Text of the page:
The answer is yes and no. Fantasy can simply be a safe voyage into your wildest dreams or it can be a survival strategy to transcend painful and overwhelming circumstances. For example, I grew up in an emotionally unstable and sometimes turbulent home. As a kid, I was a tv-holic and many of my favorite shows such as The Wonderful World of Disney, Happy Days and Love Boat served as a mini-vacation from the reality of my family. I eagerly looked forward to Saturday nights at 9pm to discover the guest celebrities on the Love Boat as they travelled to exotic destinations. This weekly escape was the perfect remedy for a young child stuck in a family overflowing with misery.
At first, fantasy serves a purpose, but at times it becomes out of control leading to highly-obsessive thoughts, compulsive behaviors and negative consequences. In my case, it started very innocently. My best friend became my first romantic fantasy at age five. At the time I had no understanding of the depth of the fantasy, but he seemed to have a loving family who adopted me and became one of the many surrogate families in my childhood. As part of my survival, I always had a best friend who became the object of my affection, admiration and fantasy, at times.
When I reached puberty and beyond, sexual fantasy kicked into full gear and although innocent at first, it unraveled into more obsessive and compulsive behaviors into my young adult years. I didn’t realize this at the time, but my brain was being hijacked as fantasy was no longer based on the innocence of childhood survival but instead on painful obsessive longings, both romantic and sexual. Fantasy had become agonizing.
On the other hand, I feel fortunate that my coming of age years unfolded before the invention of the internet because the epidemic of fantasy has exploded exponentially with the advent of internet porn and dating apps. We now know that incessant porn and app use leads to overdeveloped brain circuitry toward these behaviors. Neural pathways get habituated to the search for the perfect person or body part, which may result in a distortion of reality, as well as obsession. For some, unrestrained fantasy takes over and leads to unexpected consequences.
Recently, a young male client told me that he is only able to climax with porn images but not with actual sexual partners. He is interested in real-life sex but has been hooked on porn for the past ten years. We now call this porn-induced erectile dysfunction. The brain-body connection has acclimated to these images and doesn’t recognize the body cues to get stimulated with a real person. Not only does this cause him shame and humiliation with his girlfriend, but he now realizes he is suffering both emotional and sexual intimacy consequences from his compulsive relationship to porn. The good news is that he is seeking help, acknowledging his problem and realizing that porn has been his survival strategy from a family where he felt unseen and neglected by overburdened, distant parents.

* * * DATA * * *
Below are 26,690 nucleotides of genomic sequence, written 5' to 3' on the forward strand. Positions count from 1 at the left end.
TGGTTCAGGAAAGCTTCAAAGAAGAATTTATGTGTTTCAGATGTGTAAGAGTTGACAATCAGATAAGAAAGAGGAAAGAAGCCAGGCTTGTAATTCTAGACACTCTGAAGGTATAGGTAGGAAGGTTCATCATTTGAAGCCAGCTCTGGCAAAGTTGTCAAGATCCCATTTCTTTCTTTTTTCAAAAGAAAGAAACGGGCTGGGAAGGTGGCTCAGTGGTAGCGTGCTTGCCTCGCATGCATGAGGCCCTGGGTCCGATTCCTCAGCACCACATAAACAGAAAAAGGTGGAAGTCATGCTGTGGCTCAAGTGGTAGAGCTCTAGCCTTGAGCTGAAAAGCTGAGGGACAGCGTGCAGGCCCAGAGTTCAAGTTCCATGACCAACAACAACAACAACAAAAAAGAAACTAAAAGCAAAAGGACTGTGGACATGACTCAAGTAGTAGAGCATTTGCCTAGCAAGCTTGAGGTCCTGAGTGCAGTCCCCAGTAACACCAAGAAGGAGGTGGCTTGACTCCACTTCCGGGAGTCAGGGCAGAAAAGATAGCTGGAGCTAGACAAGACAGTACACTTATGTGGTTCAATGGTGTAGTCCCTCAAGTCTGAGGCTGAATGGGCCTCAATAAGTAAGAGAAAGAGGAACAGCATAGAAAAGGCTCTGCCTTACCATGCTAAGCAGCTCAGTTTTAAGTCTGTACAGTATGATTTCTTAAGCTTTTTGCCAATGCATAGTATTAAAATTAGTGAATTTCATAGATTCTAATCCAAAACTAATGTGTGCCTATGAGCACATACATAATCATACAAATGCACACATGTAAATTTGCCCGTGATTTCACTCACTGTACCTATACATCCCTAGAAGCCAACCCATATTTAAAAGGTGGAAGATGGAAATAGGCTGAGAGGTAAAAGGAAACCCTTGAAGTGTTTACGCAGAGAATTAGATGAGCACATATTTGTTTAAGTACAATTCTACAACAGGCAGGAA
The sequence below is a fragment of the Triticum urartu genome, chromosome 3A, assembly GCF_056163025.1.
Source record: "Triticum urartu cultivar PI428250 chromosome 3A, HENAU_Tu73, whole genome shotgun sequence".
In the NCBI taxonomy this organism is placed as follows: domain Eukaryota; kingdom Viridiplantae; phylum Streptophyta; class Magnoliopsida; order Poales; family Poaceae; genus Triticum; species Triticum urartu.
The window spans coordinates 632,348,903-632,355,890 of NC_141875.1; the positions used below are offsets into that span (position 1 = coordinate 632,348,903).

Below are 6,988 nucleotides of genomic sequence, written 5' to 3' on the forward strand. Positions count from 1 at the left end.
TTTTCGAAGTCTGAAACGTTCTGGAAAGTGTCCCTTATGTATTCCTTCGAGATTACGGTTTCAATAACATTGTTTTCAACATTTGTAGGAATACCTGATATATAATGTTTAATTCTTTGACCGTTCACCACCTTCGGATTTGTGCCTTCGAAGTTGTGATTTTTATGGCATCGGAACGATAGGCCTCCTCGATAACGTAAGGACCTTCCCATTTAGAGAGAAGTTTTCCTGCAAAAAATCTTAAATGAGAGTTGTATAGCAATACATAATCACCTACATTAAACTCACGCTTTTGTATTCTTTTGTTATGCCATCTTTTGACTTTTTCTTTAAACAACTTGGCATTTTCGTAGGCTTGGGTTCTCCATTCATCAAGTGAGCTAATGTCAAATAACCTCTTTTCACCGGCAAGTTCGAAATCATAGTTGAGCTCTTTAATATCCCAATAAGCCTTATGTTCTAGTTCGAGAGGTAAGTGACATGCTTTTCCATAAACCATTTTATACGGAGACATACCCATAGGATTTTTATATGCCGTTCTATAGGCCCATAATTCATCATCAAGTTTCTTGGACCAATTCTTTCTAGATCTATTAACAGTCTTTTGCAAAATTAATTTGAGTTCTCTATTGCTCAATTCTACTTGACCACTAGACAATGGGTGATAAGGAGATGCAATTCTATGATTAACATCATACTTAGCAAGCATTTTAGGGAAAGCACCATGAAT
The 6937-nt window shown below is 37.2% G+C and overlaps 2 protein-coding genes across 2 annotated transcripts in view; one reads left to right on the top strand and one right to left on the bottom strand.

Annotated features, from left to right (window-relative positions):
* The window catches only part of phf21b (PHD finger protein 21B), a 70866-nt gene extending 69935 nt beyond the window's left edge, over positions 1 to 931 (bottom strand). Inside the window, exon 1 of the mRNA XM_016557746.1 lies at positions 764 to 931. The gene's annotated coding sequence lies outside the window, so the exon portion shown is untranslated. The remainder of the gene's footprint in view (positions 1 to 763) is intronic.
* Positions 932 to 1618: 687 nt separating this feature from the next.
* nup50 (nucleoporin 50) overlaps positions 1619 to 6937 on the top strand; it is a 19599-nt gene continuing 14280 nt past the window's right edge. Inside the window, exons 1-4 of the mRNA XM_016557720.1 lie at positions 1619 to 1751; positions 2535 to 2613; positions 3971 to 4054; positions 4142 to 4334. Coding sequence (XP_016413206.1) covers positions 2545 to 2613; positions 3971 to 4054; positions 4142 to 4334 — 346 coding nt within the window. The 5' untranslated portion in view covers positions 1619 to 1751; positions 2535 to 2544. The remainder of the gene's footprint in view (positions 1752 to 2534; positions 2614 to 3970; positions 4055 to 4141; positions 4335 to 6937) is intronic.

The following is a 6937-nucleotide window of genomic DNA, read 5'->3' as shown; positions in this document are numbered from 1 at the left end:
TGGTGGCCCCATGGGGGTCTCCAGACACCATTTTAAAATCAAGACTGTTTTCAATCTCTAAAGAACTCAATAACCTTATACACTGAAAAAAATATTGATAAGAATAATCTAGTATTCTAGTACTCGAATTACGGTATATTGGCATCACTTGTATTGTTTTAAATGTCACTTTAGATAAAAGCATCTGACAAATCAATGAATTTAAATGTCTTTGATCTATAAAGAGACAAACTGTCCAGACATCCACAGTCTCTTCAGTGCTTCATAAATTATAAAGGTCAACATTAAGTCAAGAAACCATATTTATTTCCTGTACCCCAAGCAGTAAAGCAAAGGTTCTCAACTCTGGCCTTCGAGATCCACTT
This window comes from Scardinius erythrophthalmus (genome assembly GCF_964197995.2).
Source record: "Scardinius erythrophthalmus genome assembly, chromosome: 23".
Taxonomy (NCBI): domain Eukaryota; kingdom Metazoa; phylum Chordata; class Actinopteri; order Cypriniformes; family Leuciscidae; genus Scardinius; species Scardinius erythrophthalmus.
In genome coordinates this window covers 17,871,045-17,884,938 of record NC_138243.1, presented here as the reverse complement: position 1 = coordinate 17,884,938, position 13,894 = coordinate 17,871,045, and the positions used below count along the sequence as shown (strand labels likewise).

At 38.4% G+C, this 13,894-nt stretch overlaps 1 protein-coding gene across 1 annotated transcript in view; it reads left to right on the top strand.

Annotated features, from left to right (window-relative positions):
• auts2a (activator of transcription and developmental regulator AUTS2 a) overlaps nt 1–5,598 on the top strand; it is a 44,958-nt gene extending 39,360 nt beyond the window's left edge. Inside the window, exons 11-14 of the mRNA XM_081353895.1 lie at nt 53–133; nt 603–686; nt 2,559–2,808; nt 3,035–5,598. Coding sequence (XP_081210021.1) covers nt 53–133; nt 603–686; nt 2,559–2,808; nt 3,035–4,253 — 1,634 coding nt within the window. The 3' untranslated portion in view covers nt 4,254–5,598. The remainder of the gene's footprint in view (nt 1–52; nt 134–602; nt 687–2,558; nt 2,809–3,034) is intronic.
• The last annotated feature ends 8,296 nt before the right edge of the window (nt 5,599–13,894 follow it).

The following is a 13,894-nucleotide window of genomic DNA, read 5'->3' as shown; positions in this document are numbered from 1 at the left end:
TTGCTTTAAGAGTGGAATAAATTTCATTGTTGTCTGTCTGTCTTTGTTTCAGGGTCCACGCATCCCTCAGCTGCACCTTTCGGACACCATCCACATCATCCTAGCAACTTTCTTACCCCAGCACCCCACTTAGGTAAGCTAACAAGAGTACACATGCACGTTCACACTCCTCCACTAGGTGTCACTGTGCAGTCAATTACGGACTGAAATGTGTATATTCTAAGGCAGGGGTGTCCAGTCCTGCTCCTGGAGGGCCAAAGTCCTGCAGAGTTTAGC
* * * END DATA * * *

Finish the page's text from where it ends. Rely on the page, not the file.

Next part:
Fantasy always serves a purpose but it can also lead to unforeseen troubles if it overshadows reality. Keep in mind that it’s a vital part of your life energy and imagination. Don’t hide from or eliminate safe, productive, and fun ways to fantasize. If it does feel out of control, seek professional help from a sexual health expert who understands the complicated underpinnings often rooted in relational trauma. Obsessive, compulsive forms of fantasy are not a life sentence but require healing attention to minimize future harm.
Andrew Susskind, is a Licensed Clinical Social Worker, Somatic Experiencing and Brainspotting Practitioner and Certified Group Psychotherapist, based in West Los Angeles since 1992, specializing in trauma and addictions. His recent book, It’s Not About the Sex: Moving from Isolation to Intimacy after Sexual Addiction joins his workbook, From Now On: Seven Keys to Purposeful Recovery. For more information visit his websites westsidetherapist.com and brainspottinglosangeles.org.
Madison’s Apple Tree
Madison is as wide eyed as any child has ever been watching her seedling push its way up out of the Styrofoam cup. Like many kindergarten kids in America, her class has planted apple seeds and is waiting for them to grow. The children tend the plants lined up on the windowsill, learning that they require water, sunlight, and tender loving care. The students are taught about photosynthesis and the making of chlorophyll. Mostly, they learn about patience—that grow-ing things take their own time no matter how much we might like to rush them.
When the experiment is over, Madison takes the cup home, and her dad offers to plant the tiny treasure. Outside the classroom environment, the little tree is fragile and helpless, sitting beside the driveway near a clump of bushes. It could easily be run over by the lawnmower, or dogs, or somebody clumsily getting out of a car. The new-born little shoot needs protection, so Madison’s dad puts a wire cage around it, the kind he uses for tomatoes. Once the plant are sturdy, he will remove the support and it will stand on its own.
People who are in intense periods of personal growth often need similar protection. When someone has had success clearing out a major piece of old baggage, or is in shock at encountering unexpected trauma, s/he is raw, and a new way of seeing, of being, is growing in them. This newness is a good thing, but the sprout is vulnerable, untested, and in need of shielding to ensure its continued growth.
© 2021 Catherine Auman
Catherine Auman, LMFT is a licensed therapist with advanced training in both traditional and spiritual psychology with over thirty years of successful professional experience helping thousands of clients. She has headed nationally based psychiatric programs as well as worked through alternative methodologies based on ancient traditions and wisdom teachings. Visit her online at catherineauman.com.